ESA’s Ariane 6 vehicle tested its Vinci and APU engines in Germany, marking a step forward in Europe’s space technology and collaboration efforts.
On September 1, 2023, ESA’s all-new Ariane 6 launch vehicle fired its two upper-stage engines to simulate the way they will have to operate together at German aerospace agency DLR’s engine test center in Lampoldshausen, Germany. The test – of the new Vinci engine and a smaller Auxiliary Power Unit (APU) – took place on a purpose-built test bench.
Innovative Features of Ariane 6
Vinci, the upper stage engine of Ariane 6 fed by liquid hydrogen and oxygen, can be stopped and restarted multiple times – to place satellites into different orbits and then de-orbit the upper stage, so it is not left behind as hazardous debris in space.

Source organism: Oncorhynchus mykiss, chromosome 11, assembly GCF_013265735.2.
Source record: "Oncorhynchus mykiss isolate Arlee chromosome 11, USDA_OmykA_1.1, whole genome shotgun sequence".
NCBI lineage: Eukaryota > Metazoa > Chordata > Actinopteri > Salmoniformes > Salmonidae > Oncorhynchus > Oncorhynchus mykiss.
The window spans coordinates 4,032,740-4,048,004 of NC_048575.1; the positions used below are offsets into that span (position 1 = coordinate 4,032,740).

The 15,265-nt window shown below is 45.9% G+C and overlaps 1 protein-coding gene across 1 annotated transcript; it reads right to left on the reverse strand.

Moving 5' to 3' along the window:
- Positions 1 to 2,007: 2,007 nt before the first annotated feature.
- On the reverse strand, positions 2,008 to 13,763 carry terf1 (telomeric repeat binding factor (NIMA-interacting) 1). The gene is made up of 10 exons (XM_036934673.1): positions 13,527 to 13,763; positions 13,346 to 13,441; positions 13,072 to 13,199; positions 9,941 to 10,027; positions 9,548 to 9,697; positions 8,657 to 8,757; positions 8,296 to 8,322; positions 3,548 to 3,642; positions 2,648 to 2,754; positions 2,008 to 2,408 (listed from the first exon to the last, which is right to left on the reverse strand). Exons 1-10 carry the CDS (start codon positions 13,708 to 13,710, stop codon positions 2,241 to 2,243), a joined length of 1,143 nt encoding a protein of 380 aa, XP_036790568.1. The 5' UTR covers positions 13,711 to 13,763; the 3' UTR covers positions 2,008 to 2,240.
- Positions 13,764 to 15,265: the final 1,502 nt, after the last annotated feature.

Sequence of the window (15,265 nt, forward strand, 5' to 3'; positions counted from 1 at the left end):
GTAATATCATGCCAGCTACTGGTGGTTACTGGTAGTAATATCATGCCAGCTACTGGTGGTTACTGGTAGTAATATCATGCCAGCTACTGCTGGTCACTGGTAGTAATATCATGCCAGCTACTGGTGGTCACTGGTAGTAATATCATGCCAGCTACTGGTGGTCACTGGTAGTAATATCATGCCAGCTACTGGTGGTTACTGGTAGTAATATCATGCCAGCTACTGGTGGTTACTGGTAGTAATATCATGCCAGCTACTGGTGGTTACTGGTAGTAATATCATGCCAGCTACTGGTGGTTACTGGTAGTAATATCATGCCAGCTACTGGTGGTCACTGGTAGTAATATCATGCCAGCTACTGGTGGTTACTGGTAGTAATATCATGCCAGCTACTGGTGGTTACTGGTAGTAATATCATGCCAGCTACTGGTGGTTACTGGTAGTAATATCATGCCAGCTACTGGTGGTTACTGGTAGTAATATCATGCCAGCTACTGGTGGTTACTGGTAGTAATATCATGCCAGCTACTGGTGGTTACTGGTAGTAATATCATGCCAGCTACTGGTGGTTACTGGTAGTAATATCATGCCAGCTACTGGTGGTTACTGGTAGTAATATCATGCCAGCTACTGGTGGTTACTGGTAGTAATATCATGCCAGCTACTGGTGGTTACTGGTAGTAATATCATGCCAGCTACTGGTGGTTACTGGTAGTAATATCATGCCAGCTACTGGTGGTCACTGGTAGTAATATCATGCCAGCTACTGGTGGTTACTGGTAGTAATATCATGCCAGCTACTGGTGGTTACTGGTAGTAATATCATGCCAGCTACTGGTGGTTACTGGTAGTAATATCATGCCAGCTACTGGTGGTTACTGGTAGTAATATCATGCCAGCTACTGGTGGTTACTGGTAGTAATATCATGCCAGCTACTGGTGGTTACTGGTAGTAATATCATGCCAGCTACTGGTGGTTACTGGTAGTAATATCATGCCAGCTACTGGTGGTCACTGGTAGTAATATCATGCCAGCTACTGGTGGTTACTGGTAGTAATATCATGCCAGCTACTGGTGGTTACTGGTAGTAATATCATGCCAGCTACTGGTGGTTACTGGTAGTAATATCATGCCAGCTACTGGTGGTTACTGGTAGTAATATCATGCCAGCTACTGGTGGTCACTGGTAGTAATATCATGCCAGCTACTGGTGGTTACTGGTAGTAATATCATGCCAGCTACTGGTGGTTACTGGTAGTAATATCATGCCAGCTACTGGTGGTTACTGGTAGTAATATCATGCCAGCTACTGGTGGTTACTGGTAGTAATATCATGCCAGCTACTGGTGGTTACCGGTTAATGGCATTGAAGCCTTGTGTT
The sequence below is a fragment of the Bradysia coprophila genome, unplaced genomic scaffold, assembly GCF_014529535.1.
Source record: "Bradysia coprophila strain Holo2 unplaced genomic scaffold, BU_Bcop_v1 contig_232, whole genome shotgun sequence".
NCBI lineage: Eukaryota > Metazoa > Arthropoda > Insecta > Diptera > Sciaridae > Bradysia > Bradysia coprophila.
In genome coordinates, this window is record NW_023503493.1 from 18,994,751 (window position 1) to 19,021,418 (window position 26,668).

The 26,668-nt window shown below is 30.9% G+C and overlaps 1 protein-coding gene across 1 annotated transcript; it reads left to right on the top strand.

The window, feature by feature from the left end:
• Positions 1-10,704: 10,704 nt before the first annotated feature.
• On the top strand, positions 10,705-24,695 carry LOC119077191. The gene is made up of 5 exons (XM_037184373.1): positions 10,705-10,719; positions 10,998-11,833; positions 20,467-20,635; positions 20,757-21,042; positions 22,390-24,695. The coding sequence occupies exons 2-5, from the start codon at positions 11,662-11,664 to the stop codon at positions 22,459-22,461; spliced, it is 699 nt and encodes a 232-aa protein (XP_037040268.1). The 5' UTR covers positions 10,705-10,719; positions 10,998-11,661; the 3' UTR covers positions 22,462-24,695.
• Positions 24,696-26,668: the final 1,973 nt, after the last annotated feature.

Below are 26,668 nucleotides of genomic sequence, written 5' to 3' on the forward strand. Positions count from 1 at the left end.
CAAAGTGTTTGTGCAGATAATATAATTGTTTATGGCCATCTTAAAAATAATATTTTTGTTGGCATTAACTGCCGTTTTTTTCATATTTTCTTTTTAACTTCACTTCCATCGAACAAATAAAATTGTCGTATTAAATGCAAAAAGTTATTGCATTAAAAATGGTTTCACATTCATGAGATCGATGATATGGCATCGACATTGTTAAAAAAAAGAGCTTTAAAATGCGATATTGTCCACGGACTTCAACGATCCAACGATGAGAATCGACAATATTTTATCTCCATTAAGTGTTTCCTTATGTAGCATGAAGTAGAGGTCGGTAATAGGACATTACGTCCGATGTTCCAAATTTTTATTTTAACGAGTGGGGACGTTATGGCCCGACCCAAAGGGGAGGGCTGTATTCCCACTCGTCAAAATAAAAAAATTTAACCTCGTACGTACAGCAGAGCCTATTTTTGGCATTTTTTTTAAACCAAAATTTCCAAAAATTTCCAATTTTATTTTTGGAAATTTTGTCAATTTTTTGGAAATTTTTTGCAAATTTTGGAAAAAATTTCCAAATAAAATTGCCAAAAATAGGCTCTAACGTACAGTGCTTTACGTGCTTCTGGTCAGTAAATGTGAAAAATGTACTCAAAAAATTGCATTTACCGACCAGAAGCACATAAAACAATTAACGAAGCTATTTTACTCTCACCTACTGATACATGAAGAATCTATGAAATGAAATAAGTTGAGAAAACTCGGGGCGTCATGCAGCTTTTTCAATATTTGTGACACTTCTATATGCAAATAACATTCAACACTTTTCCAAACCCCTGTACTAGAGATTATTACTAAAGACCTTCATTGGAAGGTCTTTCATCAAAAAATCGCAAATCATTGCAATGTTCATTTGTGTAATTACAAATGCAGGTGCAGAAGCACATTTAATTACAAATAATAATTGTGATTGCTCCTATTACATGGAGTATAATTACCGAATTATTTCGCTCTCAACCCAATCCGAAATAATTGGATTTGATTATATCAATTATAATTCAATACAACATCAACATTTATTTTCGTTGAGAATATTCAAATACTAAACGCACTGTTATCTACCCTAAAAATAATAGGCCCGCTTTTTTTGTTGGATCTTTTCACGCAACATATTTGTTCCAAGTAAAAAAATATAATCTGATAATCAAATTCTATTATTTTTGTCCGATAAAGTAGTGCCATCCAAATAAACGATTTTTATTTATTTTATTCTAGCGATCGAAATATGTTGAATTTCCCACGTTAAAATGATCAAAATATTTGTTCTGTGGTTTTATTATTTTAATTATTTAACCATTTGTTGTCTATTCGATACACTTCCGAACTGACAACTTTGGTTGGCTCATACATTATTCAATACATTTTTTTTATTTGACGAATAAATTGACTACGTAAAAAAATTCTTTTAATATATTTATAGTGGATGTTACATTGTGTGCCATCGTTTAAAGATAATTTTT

The APU makes it possible for Vinci to restart in space, by maintaining adequate pressure in the fuel tanks and preventing bubbles in the fuel lines. The power unit uses small amounts of liquid hydrogen and oxygen from the main tanks – replacing a system that relied on large quantities of tanked helium.
Ariane 6: Europe’s Next-Generation Heavy-Lift Launcher
Ariane 6 is an all-new design, created to succeed Ariane 5 as Europe’s heavy-lift launch system. This autonomous capability to reach Earth orbit and deep space is the foundation of Europe’s vision of space-enabled navigation, Earth observation, scientific, and security services. This vision is a reality thanks to the sustained dedication of thousands of talented people working in ESA’s 22 Member States who call themselves #SpaceTeamEurope.
ESA owns and manages the Ariane 6 program and defines its performance objectives; ArianeGroup is the prime contractor, and the launch operator is Arianespace. France’s space agency, CNES, operates Europe’s Spaceport in French Guiana – the home of Ariane launchers since the first liftoff in 1979.